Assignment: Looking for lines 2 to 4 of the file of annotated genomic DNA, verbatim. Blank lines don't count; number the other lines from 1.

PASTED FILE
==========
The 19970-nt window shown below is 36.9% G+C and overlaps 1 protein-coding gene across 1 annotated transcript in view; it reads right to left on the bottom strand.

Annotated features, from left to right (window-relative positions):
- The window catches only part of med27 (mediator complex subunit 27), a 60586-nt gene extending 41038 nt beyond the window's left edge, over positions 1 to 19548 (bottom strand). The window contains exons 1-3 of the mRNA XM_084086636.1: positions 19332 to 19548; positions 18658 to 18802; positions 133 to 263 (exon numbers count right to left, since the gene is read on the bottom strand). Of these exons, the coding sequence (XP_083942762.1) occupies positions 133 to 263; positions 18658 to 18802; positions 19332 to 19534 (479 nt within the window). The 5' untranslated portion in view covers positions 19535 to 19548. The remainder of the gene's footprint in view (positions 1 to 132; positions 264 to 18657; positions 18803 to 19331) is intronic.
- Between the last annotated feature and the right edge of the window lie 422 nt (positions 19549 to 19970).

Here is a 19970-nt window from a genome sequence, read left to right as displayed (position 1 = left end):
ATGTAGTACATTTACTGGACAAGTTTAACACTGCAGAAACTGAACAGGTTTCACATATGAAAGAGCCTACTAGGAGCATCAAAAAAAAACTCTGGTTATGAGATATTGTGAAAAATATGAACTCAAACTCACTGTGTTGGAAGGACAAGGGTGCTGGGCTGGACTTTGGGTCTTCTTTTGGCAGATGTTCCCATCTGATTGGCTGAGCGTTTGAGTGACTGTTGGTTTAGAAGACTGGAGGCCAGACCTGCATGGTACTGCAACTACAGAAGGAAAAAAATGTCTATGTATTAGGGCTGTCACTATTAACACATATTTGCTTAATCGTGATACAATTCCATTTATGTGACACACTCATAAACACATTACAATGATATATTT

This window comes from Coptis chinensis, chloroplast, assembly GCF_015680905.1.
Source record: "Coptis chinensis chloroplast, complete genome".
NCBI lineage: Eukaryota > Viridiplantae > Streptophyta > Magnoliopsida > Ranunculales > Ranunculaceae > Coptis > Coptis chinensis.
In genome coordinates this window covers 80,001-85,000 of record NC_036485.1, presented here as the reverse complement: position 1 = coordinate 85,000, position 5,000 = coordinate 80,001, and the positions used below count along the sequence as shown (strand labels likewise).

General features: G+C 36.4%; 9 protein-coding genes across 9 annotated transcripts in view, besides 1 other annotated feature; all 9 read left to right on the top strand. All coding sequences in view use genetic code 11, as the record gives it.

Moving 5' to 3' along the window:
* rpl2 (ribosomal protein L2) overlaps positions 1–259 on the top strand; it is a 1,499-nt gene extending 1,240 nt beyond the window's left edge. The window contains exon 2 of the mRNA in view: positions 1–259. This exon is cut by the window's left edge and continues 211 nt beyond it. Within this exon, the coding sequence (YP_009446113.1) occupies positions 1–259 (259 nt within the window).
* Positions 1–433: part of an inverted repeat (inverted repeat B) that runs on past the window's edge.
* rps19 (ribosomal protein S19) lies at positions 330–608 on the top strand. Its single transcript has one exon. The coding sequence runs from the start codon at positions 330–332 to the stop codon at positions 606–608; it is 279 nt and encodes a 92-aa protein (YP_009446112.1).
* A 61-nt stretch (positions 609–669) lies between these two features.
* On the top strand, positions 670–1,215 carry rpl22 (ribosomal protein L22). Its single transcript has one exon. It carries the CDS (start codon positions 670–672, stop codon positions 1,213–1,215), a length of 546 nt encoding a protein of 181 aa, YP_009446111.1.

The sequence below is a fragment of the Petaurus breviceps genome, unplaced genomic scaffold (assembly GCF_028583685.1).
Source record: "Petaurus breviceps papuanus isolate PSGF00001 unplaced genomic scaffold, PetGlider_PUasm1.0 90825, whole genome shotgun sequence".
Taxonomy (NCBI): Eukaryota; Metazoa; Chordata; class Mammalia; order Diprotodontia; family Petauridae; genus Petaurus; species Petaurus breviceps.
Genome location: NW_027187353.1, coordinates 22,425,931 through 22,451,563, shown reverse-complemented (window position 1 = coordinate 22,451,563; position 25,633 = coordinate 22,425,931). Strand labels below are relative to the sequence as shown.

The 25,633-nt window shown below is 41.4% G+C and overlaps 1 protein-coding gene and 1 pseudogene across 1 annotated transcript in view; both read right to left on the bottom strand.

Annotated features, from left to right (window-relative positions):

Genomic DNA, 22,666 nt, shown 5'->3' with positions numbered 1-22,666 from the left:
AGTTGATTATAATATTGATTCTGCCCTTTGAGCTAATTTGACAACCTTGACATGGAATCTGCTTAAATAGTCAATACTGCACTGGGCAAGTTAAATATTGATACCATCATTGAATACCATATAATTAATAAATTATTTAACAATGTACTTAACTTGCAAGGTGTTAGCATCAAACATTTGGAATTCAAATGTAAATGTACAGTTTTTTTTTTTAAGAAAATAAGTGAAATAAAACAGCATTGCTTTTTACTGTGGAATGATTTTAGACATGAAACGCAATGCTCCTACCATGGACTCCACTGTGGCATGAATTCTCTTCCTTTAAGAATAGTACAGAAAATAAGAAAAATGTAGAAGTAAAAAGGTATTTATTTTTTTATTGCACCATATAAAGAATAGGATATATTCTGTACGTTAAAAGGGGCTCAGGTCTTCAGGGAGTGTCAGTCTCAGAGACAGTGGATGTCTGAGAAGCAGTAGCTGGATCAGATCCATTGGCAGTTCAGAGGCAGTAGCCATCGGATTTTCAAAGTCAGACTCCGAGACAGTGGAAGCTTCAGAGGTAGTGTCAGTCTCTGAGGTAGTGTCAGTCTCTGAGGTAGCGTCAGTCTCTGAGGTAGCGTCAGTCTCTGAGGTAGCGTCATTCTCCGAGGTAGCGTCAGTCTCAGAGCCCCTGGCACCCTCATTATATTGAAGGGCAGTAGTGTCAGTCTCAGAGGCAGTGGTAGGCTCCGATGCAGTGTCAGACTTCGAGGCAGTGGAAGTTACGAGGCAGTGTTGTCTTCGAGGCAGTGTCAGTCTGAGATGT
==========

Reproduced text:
Annotated features, from left to right (window-relative positions):
- The window catches only part of med27 (mediator complex subunit 27), a 60586-nt gene extending 41038 nt beyond the window's left edge, over positions 1 to 19548 (bottom strand). The window contains exons 1-3 of the mRNA XM_084086636.1: positions 19332 to 19548; positions 18658 to 18802; positions 133 to 263 (exon numbers count right to left, since the gene is read on the bottom strand). Of these exons, the coding sequence (XP_083942762.1) occupies positions 133 to 263; positions 18658 to 18802; positions 19332 to 19534 (479 nt within the window). The 5' untranslated portion in view covers positions 19535 to 19548. The remainder of the gene's footprint in view (positions 1 to 132; positions 264 to 18657; positions 18803 to 19331) is intronic.
- Between the last annotated feature and the right edge of the window lie 422 nt (positions 19549 to 19970).